When my turn came, I took out the handkerchief I had brought along and pressed it onto the glass. As I stood there I prayed. I don’t remember what I prayed, but God does! I know I prayed for healing and blessings for myself and my children, my husband, family and friends. I didn’t feel anyone was rushing me or wanting me to move on, but after a minute or so I did move and went to sit with others who had queued and prayed and were now sitting or kneeling and praying some more. As I sat looking at the relics I felt happy, peaceful, and complete. Nothing else mattered. I knelt and prayed a decade of my rosary and then sat quietly enjoying the atmosphere.

By now the normal mass had begun beyond a screen spanning the center of the cathedral. The priest wore a microphone, so although we couldn’t see anything of the mass, we could hear it. As the priest began the Alleluia preceding the Gospel, everyone in the cathedral joined in spontaneously—it was truly beautiful! I couldn’t help smiling and thinking how lovely that must have sounded to God and how much He would have cherished it.

As I sat and watched others venerate, I thought how many different types of people had come to do the same thing. There were coachloads and small groups, solitary visitors and groups of religious. But for me the loveliest sight was classes of schoolchildren in their uniforms filing past and bowing and kissing the dome. I hope they never forget the blessing of being so close to a saint’s relics. I know I won’t.

As I left the cathedral, I felt as though my heart was burning in my chest. I felt whole emotionally and spiritually; I know that in some way I was healed.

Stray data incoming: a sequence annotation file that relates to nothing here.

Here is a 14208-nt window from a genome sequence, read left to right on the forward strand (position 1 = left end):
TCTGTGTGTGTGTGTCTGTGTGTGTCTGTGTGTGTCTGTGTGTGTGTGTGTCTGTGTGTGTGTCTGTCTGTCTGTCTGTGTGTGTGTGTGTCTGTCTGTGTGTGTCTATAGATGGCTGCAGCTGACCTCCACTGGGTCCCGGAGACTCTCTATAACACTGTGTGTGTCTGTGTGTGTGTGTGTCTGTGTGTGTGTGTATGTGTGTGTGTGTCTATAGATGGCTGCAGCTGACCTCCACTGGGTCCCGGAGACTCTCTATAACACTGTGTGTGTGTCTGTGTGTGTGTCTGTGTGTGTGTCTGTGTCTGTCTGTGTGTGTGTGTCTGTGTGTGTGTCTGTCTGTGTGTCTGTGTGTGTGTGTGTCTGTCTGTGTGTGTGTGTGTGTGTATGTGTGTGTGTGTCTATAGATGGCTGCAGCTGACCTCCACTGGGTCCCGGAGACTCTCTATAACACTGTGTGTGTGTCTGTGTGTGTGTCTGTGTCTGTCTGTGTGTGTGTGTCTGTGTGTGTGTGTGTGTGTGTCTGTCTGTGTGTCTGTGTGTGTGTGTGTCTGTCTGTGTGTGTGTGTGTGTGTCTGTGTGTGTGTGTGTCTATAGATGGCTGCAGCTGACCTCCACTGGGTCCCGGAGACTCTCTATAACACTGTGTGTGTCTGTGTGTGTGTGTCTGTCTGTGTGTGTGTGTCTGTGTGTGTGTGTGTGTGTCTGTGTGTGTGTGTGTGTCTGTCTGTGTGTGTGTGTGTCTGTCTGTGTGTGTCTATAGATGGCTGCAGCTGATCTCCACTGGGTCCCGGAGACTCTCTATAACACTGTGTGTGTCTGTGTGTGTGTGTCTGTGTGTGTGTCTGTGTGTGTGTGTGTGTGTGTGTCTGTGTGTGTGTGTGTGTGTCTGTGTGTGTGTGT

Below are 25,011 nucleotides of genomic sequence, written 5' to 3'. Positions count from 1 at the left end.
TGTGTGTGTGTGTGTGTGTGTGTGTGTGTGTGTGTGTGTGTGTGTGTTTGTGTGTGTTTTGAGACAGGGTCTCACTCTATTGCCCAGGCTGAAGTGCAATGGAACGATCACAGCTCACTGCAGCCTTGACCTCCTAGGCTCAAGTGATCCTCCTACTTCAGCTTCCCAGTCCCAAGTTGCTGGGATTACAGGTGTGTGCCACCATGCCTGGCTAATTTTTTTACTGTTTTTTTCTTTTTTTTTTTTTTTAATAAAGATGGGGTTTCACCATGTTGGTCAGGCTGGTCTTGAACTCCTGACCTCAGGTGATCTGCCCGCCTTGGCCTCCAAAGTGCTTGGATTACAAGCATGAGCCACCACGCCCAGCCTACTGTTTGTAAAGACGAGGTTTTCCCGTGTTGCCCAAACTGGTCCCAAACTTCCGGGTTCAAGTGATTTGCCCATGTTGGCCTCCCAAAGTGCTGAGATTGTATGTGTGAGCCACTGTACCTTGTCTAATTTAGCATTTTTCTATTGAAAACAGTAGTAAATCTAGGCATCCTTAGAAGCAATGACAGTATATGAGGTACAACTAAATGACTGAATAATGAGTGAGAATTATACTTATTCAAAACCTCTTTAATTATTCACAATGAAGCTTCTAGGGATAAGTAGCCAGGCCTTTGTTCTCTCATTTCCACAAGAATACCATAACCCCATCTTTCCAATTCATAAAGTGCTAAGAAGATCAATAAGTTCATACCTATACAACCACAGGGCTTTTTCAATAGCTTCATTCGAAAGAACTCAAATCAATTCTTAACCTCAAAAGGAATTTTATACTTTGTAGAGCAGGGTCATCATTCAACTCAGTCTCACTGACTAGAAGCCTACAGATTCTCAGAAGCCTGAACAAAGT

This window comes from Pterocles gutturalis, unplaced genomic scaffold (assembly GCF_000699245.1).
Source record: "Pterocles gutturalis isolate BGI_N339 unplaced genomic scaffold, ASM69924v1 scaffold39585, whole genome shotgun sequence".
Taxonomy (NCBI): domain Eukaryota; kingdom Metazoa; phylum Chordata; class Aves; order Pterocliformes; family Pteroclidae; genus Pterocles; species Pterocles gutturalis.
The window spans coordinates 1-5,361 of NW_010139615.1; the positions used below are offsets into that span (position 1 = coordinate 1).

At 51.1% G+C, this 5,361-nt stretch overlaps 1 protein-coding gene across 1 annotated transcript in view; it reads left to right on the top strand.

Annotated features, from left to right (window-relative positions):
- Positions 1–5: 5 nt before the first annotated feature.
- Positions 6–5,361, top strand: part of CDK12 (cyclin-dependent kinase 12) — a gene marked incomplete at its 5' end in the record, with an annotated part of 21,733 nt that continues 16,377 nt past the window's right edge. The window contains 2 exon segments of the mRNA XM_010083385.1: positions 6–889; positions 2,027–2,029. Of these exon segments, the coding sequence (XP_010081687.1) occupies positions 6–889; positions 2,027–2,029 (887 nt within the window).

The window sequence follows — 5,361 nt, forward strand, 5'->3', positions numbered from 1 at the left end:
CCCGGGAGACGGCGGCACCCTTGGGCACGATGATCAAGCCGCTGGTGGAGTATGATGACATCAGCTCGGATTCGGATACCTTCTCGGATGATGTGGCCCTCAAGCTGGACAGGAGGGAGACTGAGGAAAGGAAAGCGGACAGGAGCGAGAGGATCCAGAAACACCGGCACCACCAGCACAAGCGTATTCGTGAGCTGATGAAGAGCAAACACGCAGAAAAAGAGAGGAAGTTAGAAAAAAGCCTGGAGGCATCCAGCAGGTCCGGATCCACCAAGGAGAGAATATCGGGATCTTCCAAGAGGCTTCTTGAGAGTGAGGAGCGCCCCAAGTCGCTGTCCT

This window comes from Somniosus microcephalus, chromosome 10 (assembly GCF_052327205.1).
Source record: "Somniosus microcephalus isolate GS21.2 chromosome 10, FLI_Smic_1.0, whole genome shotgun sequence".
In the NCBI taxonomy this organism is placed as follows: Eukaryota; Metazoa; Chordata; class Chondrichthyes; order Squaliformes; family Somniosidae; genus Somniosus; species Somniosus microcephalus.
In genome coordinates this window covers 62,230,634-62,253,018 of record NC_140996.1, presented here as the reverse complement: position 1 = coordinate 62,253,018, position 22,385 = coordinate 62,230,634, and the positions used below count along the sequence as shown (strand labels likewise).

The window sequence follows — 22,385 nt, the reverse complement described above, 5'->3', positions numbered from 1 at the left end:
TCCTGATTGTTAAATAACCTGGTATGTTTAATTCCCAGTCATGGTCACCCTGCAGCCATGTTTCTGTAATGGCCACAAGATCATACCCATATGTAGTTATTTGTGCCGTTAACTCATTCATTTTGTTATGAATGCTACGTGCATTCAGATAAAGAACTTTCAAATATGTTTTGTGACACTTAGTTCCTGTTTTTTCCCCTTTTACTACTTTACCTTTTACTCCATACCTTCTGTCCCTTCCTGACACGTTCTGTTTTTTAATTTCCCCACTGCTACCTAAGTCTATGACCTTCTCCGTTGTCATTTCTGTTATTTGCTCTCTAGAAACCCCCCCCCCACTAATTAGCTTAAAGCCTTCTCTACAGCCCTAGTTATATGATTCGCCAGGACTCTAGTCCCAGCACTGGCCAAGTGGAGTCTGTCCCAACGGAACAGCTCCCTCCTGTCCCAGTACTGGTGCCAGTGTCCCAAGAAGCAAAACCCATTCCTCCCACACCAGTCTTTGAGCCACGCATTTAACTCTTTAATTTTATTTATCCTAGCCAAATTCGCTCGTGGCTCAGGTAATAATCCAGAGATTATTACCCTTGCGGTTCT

Since then I have continued to want more and more of Jesus and to fall in love with Our Father a bit more each day. I would say to anyone who gets the chance to visit relics to never hesitate, even for a moment.

The handkerchief I took that day is safely tucked away at home. I don’t know what prompted me to take it, but I figure that one day I may be glad I did.

  • Warren Jewell

    Blessed be God in His angels and in His saints.And bountiful in His graces as we come to know His very closest friends.It was in talking of Saint Teresa that a gentle, very old priest, confessor to my high school, told us that saints are no surprise. As near as I could come to quoting his illustrative example, Father Capal said, "If our Father wants, He could make one of His sainted children of any period at the end of any prayer in your prayer books." If one of those very, very simple, very, very small and oh so very silently adoring marks could be a saint, the real saints had no choice but be our grand guides once they come to our attention. They are very, very simply great, and very, very monumentally small and but articulately quiet adorers because they knew and had their place with God. The saints lived, worshiped and adored in humility, and now stand exalted; they took the last place and were brought up next to the King; and, all, just as promised by Christ.We must remember that we are all called to be saints, and God has made His saints as examples in order to show us the way, His Way.

  • Webster Bull

    A lovely comment, Warren, on this Feast of the Holy Innocents.